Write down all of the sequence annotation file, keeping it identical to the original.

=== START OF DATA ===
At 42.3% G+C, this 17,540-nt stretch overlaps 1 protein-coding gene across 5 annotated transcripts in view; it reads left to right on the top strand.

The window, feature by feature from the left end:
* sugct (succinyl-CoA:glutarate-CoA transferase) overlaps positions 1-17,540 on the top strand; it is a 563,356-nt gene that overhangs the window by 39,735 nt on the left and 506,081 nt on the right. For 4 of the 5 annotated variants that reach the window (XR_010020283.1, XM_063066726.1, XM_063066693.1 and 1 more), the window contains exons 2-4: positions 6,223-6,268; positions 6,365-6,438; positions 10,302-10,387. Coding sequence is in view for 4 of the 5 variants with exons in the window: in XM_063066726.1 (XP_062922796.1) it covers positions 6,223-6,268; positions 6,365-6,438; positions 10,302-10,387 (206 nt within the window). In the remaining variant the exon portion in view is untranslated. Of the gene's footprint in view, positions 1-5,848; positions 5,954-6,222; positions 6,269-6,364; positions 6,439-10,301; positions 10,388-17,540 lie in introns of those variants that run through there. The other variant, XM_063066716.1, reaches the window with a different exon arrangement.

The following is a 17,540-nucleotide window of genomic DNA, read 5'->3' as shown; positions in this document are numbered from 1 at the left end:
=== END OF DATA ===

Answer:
At 42.3% G+C, this 17,540-nt stretch overlaps 1 protein-coding gene across 5 annotated transcripts in view; it reads left to right on the top strand.

The window, feature by feature from the left end:
* sugct (succinyl-CoA:glutarate-CoA transferase) overlaps positions 1-17,540 on the top strand; it is a 563,356-nt gene that overhangs the window by 39,735 nt on the left and 506,081 nt on the right. For 4 of the 5 annotated variants that reach the window (XR_010020283.1, XM_063066726.1, XM_063066693.1 and 1 more), the window contains exons 2-4: positions 6,223-6,268; positions 6,365-6,438; positions 10,302-10,387. Coding sequence is in view for 4 of the 5 variants with exons in the window: in XM_063066726.1 (XP_062922796.1) it covers positions 6,223-6,268; positions 6,365-6,438; positions 10,302-10,387 (206 nt within the window). In the remaining variant the exon portion in view is untranslated. Of the gene's footprint in view, positions 1-5,848; positions 5,954-6,222; positions 6,269-6,364; positions 6,439-10,301; positions 10,388-17,540 lie in introns of those variants that run through there. The other variant, XM_063066716.1, reaches the window with a different exon arrangement.

The following is a 17,540-nucleotide window of genomic DNA, read 5'->3' as shown; positions in this document are numbered from 1 at the left end: